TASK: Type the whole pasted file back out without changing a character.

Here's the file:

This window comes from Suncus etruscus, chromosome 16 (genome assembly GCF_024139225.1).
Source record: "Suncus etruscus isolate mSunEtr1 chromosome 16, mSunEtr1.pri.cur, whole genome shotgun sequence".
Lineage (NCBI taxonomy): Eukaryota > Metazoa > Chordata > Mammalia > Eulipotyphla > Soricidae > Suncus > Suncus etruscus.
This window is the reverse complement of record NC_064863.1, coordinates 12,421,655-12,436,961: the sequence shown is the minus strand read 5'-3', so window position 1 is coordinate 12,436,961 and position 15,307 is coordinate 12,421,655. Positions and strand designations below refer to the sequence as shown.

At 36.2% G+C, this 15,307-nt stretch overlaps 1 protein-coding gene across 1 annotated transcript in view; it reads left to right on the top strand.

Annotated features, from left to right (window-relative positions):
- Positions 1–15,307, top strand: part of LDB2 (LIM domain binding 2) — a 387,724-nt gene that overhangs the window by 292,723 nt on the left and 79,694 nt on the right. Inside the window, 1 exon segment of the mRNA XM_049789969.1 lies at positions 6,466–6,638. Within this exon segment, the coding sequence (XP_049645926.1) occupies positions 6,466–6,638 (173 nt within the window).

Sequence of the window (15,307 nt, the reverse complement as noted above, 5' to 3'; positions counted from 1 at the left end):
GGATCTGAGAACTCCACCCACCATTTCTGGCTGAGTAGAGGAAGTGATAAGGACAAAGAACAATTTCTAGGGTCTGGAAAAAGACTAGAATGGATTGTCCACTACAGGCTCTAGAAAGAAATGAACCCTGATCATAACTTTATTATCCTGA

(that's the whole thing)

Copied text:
This window comes from Suncus etruscus, chromosome 16 (genome assembly GCF_024139225.1).
Source record: "Suncus etruscus isolate mSunEtr1 chromosome 16, mSunEtr1.pri.cur, whole genome shotgun sequence".
Lineage (NCBI taxonomy): Eukaryota > Metazoa > Chordata > Mammalia > Eulipotyphla > Soricidae > Suncus > Suncus etruscus.
This window is the reverse complement of record NC_064863.1, coordinates 12,421,655-12,436,961: the sequence shown is the minus strand read 5'-3', so window position 1 is coordinate 12,436,961 and position 15,307 is coordinate 12,421,655. Positions and strand designations below refer to the sequence as shown.

At 36.2% G+C, this 15,307-nt stretch overlaps 1 protein-coding gene across 1 annotated transcript in view; it reads left to right on the top strand.

Annotated features, from left to right (window-relative positions):
- Positions 1–15,307, top strand: part of LDB2 (LIM domain binding 2) — a 387,724-nt gene that overhangs the window by 292,723 nt on the left and 79,694 nt on the right. Inside the window, 1 exon segment of the mRNA XM_049789969.1 lies at positions 6,466–6,638. Within this exon segment, the coding sequence (XP_049645926.1) occupies positions 6,466–6,638 (173 nt within the window).

Sequence of the window (15,307 nt, the reverse complement as noted above, 5' to 3'; positions counted from 1 at the left end):
GGATCTGAGAACTCCACCCACCATTTCTGGCTGAGTAGAGGAAGTGATAAGGACAAAGAACAATTTCTAGGGTCTGGAAAAAGACTAGAATGGATTGTCCACTACAGGCTCTAGAAAGAAATGAACCCTGATCATAACTTTATTATCCTGA